Thursday, November 8, 2012
What Kids Teach Us
On the one hand:
The way we treat our kids tells us at least as much about ourselves as it does about them.
So what does this story tell us:
New York Times, Oct. 9, 2012:
Attention Disorder or Not, Pills to Help in School
Drugs that are normally used to increase focus are in some cases being prescribed simply to improve struggling, low-income students’ academic performance at school.
Although A.D.H.D is the diagnosis Dr. Anderson makes, he calls the disorder “made up” and “an excuse” to prescribe the pills to treat what he considers the children’s true ill — poor academic performance in inadequate schools.
“I don’t have a whole lot of choice,” said Dr. Anderson, a pediatrician for many poor families in Cherokee County, north of Atlanta. “We’ve decided as a society that it’s too expensive to modify the kid’s environment. So we have to modify the kid.”
It is not yet clear whether Dr. Anderson is representative of a widening trend. But some experts note that as wealthy students abuse stimulants to raise already-good grades in colleges and high schools, the medications are being used on low-income elementary school children with faltering grades and parents eager to see them succeed.
“We as a society have been unwilling to invest in very effective nonpharmaceutical interventions for these children and their families,” said Dr. Ramesh Raghavan, a child mental-health services researcher at Washington University in St. Louis and an expert in prescription drug use among low-income children. “We are effectively forcing local community psychiatrists to use the only tool at their disposal, which is psychotropic medications.”
On the Rocafort family’s kitchen shelf in Ball Ground, Ga., next to the peanut butter and chicken broth, sits a wire basket brimming with bottles of the children’s medications, prescribed by Dr. Anderson: Adderall for Alexis, 12; and Ethan, 9; Risperdal (an antipsychotic for mood stabilization) for Quintn and Perry, both 11; and Clonidine (a sleep aid to counteract the other medications) for all four, taken nightly.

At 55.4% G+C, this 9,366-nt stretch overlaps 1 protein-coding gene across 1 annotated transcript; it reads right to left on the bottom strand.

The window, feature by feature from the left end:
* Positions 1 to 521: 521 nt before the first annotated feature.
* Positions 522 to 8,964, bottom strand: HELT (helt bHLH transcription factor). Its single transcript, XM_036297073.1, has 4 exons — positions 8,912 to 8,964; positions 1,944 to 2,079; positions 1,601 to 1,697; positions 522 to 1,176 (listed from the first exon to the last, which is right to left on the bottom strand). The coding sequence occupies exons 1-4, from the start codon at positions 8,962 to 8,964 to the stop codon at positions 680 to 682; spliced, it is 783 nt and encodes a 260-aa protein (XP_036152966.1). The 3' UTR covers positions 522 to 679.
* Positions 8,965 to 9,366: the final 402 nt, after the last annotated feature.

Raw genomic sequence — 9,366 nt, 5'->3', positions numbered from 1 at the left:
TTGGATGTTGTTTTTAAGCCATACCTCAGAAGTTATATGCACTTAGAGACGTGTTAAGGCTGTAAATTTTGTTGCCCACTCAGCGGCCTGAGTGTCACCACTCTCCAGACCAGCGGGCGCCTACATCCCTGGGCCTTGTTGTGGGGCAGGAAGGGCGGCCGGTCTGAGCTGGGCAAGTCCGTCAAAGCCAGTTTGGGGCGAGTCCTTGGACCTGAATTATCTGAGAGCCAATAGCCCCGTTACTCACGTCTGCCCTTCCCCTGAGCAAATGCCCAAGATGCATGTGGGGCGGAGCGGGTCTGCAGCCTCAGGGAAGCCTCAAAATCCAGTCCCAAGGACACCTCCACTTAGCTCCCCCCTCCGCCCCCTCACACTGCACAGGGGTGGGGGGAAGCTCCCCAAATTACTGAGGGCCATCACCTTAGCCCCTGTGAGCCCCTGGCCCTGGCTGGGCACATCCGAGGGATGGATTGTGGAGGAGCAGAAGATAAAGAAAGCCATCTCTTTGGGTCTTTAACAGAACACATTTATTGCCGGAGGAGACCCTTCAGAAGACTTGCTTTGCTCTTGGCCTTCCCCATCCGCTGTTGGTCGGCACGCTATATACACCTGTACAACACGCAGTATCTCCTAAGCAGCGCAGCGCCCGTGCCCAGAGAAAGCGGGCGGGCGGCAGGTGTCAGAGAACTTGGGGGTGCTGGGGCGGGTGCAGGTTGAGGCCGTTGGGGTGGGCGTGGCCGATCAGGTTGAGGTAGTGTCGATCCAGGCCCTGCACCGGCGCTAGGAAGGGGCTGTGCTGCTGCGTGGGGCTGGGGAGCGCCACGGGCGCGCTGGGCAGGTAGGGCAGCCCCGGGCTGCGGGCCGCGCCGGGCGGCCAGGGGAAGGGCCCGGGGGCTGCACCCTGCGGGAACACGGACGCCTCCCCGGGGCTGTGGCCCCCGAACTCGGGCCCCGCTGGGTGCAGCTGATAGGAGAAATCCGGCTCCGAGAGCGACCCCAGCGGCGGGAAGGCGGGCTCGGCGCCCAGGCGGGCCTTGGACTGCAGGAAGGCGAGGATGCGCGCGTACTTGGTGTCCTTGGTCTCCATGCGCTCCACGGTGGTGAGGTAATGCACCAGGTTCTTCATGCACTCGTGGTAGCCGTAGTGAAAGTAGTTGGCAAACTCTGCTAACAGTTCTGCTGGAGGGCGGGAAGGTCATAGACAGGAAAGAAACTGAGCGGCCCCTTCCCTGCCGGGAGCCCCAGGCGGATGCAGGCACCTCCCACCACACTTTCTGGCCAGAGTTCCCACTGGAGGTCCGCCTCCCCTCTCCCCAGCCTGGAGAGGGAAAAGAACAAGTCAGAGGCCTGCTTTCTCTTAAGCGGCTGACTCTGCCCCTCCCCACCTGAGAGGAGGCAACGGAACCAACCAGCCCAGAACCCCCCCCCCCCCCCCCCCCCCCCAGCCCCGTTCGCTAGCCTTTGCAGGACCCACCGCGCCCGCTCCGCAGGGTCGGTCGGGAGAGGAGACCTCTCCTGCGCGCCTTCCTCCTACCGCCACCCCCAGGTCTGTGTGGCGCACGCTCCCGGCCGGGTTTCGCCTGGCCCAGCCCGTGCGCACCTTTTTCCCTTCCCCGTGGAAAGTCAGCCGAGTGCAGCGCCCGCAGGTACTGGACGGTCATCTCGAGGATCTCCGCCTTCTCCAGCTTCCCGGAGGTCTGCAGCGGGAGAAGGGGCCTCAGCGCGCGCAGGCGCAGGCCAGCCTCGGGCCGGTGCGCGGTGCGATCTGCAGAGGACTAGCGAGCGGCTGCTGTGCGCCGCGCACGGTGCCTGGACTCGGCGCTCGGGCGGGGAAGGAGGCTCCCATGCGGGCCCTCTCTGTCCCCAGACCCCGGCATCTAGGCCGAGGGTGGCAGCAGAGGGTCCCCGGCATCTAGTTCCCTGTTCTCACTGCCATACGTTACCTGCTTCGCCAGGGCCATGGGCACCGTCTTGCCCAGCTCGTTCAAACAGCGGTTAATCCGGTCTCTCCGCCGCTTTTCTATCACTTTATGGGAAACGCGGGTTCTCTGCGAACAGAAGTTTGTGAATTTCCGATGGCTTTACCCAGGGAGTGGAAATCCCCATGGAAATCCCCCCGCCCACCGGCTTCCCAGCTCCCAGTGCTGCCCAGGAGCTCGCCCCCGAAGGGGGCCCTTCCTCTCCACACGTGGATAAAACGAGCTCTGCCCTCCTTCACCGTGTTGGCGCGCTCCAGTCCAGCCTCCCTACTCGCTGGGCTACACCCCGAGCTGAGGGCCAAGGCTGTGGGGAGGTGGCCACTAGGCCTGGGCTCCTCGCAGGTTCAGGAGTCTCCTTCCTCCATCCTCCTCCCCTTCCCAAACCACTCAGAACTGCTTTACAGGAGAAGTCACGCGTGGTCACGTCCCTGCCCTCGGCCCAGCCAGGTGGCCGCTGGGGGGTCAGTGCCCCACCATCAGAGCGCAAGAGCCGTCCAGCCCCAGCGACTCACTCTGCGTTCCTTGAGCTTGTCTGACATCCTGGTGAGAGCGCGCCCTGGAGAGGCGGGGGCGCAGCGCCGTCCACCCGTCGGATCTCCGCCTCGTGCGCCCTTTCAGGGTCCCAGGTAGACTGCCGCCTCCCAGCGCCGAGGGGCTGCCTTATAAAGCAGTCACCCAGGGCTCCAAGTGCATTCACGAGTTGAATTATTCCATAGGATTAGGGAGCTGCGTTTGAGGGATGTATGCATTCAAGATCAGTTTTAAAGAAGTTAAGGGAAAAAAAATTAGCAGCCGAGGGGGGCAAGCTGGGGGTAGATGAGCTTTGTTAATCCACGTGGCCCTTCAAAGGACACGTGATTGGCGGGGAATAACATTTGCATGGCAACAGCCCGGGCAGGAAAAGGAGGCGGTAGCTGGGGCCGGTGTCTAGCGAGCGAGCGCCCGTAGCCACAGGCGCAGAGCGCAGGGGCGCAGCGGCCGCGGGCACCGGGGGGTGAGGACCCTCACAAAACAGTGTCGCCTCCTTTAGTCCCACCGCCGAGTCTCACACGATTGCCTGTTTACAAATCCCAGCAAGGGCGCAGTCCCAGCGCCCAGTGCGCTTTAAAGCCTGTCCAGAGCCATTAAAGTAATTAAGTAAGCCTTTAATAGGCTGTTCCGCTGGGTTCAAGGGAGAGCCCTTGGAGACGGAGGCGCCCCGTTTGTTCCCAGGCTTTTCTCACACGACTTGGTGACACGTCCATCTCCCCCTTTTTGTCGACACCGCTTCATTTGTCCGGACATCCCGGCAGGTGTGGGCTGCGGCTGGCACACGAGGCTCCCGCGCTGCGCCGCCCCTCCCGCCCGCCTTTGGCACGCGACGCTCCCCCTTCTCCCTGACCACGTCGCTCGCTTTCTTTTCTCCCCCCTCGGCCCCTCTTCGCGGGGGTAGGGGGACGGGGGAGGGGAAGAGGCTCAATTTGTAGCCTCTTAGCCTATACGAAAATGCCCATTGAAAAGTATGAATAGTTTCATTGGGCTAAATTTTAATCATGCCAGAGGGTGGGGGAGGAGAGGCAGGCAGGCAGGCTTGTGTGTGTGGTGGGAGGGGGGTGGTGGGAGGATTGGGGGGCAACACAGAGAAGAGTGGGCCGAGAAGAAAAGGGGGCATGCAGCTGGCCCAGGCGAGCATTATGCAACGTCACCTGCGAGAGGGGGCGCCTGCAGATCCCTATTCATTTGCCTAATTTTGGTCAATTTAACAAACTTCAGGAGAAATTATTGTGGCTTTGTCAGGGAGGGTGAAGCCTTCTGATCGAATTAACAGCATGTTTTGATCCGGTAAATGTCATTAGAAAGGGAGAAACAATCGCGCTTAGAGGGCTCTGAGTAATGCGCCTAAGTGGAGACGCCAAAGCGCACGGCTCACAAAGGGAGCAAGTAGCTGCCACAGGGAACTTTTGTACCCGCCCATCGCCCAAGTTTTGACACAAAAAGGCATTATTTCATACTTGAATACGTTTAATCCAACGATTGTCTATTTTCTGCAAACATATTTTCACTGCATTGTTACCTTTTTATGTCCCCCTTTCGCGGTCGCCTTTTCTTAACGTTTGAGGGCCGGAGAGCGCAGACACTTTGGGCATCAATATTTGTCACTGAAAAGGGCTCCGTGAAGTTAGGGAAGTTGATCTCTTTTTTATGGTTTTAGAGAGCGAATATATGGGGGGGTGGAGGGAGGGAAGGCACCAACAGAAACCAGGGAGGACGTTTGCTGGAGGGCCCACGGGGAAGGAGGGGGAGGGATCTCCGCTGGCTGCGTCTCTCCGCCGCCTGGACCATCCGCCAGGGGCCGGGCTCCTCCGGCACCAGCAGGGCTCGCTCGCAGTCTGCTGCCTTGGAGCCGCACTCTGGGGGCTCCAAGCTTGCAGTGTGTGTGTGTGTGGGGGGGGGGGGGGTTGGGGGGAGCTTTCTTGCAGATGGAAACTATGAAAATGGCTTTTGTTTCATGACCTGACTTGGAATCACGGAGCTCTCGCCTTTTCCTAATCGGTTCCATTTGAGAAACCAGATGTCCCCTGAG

This barely touches on the disturbing info presented in this article. As usual it is left to us to wonder and research for ourselves the roots of what is evidently a trend. How is it that prescribing stimulants, anit-psychotics and sleep aids, some if which are known to be addictive and have serious side effects, has become an acceptable thing for doctors to do to children? The government fosters the idea by providing complete prescription coverage through Medicaid. A school system may end up approving the use of such drugs because even though they may be ripped by funding cuts, they are still expected to get their students to perform better and get better grades.
Frankly this makes me ill.
But on the other hand:
The honesty, sincerity and simplicity of a child has a huge amount to teach us about what kind of people we could be:
September 7, 2012
8-Year-Old Starts Lemonade Stand for Freedom; Raises $50K in Two Months
Vivie was inspired to take a stand against slavery after seeing an installation on slavery by Lisa Kristine, a photographer who captured these authentic, haunting, gut-wrenching snapshots of modern-day slaves around the world....
Vivie was inspired to take action. Watch how she quickly garnered tens of thousands of supporters from the local and worldwide community and raised more than $50,000 dollars in just under two months.
Certainly the parents probably helped with logistical matters, but it was the child who had the idea, and the simple belief, based on the simple principle of compassion, that she should do what she could, and that it would be worth doing. It was her motivation and persistence that inspired others to help her and spread the word, turning her dream into a plan into reality. What we can learn from this child is much more powerful and positive for our lives than the disturbing news presented above.